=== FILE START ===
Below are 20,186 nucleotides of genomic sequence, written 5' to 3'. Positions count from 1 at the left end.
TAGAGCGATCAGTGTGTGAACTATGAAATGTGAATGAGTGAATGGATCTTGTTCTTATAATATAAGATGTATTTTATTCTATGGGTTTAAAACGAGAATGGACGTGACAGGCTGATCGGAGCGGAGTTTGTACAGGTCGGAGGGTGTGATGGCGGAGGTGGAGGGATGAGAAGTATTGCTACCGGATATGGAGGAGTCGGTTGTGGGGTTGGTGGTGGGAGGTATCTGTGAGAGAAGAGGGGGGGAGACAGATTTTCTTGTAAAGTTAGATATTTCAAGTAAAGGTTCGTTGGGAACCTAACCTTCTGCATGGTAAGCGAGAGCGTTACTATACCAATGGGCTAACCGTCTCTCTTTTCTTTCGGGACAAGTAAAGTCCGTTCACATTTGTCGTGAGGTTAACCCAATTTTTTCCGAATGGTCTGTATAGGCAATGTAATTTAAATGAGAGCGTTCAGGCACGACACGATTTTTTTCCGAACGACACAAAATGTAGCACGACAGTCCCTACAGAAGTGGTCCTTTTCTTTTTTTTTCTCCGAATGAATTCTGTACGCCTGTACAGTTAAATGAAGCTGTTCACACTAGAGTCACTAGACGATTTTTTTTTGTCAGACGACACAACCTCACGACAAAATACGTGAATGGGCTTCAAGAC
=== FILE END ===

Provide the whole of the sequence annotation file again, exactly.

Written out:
Below are 20,186 nucleotides of genomic sequence, written 5' to 3'. Positions count from 1 at the left end.
TAGAGCGATCAGTGTGTGAACTATGAAATGTGAATGAGTGAATGGATCTTGTTCTTATAATATAAGATGTATTTTATTCTATGGGTTTAAAACGAGAATGGACGTGACAGGCTGATCGGAGCGGAGTTTGTACAGGTCGGAGGGTGTGATGGCGGAGGTGGAGGGATGAGAAGTATTGCTACCGGATATGGAGGAGTCGGTTGTGGGGTTGGTGGTGGGAGGTATCTGTGAGAGAAGAGGGGGGGAGACAGATTTTCTTGTAAAGTTAGATATTTCAAGTAAAGGTTCGTTGGGAACCTAACCTTCTGCATGGTAAGCGAGAGCGTTACTATACCAATGGGCTAACCGTCTCTCTTTTCTTTCGGGACAAGTAAAGTCCGTTCACATTTGTCGTGAGGTTAACCCAATTTTTTCCGAATGGTCTGTATAGGCAATGTAATTTAAATGAGAGCGTTCAGGCACGACACGATTTTTTTCCGAACGACACAAAATGTAGCACGACAGTCCCTACAGAAGTGGTCCTTTTCTTTTTTTTTCTCCGAATGAATTCTGTACGCCTGTACAGTTAAATGAAGCTGTTCACACTAGAGTCACTAGACGATTTTTTTTTGTCAGACGACACAACCTCACGACAAAATACGTGAATGGGCTTCAAGAC